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Editorial: Growth and development – One region, many concerns

When UNC-Charlotte’s Urban Institute asked residents of the Charlotte region to rank the growth and development issues likely to have the greatest impact on their future, the top concern wasn’t air pollution, access to water or rising tax rates.

It was education, followed by economic development and transportation.

If you hadn’t thought of education as a growth and development issue, you haven’t connected the dots on how many of the school debates occurring in Rowan and other counties, from funding struggles to mobile classrooms, are a result of rapid growth. The same could be said of crime, public health and the local economy. Growth and development affect practically every niche of our lives, and public officials are increasingly embracing regional approaches to growth-related planning and problem-solving. Planning requires setting priorities, which is one of the reasons the Urban Institute periodically surveys regional residents about growth issues. The 2006 survey, released this week, encompassed 3,874 residents in 14 Piedmont counties, including Rowan.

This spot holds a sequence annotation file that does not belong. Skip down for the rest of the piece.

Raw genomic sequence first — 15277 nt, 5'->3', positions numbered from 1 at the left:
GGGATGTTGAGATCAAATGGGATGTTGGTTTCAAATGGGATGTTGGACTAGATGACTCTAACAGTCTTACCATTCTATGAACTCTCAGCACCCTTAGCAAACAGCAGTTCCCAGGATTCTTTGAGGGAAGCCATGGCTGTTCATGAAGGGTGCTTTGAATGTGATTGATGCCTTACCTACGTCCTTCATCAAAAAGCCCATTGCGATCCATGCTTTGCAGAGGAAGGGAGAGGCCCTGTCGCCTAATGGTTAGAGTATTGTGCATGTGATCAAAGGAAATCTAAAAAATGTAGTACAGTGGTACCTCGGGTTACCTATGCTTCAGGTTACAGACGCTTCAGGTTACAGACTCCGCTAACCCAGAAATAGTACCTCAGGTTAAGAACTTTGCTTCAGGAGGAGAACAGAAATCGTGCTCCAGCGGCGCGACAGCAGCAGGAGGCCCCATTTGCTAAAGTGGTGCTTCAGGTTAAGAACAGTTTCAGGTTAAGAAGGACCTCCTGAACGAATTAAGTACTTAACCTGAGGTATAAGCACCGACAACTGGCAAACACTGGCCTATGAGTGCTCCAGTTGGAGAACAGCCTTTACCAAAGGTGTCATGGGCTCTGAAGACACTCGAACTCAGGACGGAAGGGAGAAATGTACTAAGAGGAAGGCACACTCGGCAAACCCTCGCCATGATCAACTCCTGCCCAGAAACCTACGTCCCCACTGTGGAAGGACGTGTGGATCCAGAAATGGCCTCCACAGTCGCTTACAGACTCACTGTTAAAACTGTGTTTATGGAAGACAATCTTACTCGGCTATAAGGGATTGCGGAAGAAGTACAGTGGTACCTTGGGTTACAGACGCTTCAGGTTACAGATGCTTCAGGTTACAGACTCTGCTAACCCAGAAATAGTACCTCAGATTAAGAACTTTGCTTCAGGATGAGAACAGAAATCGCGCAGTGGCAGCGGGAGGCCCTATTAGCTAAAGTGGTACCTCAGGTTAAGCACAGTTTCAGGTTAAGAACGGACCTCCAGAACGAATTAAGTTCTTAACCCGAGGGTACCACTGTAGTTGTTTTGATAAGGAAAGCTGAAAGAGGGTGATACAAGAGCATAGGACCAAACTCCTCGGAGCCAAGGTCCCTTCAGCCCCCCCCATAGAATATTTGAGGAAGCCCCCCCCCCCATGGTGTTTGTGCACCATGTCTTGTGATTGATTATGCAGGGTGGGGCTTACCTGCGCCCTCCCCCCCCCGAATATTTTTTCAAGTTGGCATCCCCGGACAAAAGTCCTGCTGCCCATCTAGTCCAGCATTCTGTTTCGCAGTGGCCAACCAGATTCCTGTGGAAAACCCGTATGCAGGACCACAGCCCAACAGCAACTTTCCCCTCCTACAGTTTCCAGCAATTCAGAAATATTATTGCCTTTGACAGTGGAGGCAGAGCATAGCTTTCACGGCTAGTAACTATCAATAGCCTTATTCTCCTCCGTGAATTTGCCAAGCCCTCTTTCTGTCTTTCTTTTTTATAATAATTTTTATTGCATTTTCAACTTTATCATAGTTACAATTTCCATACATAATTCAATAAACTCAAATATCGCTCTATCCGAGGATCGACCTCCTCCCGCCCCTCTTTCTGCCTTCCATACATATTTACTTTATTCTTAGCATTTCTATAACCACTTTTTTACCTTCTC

While the 14 counties in the survey make up a single region, they’re also diverse. Mecklenburg, for instance, is the buttoned-down urban banking giant, while outlying areas such as Anson and Rowan retain sturdy clumps of their rural roots. Because of those differences, the overall findings can obscure important distinctions. Among Rowan respondents, for instance, economic development was the most important issue for the future, ahead of education or roads/traffic. Given the trauma of the shutdown of Pillowtex and other textile operations here, that isn’t surprising, and it validates the county’s emphasis on business recruitment and expansion. It also validates the emphasis on school improvement as a key component of the economic engine.

Overall, however, as the region becomes more urban, it’s becoming more homogenous, with counties facing similar problems related to growth. Elected officials and planners who want to be in tune with the larger public sentiment would do well to consider the survey results. For instance, among the region’s residents as a whole, the survey indicates that:

* 75 percent support purchasing land to set aside for open space, and 82 percent would require developers to set aside open space.

* 71 percent support zoning to restrict what can be built on undeveloped land.

* 80 percent support zoning to protect farmland.

* 82 percent support requiring developers to pay impact fees.

* 80 percent believe local governments can have strong environmental regulations without harming growth.

Local officials who advocate such measures often face a backlash of criticism from developers, the real estate industry or those who cite property rights as the first, last and only consideration. Around the region, however, growth is shifting priorities and reshaping the debate. People are connecting the dots on development and recognizing the need for new strategies to manage it.

The Urban Institute’s 2006 Regional Growth and Open Space Survey is available through the institute’s Web site, www.ui.-uncc.edu.

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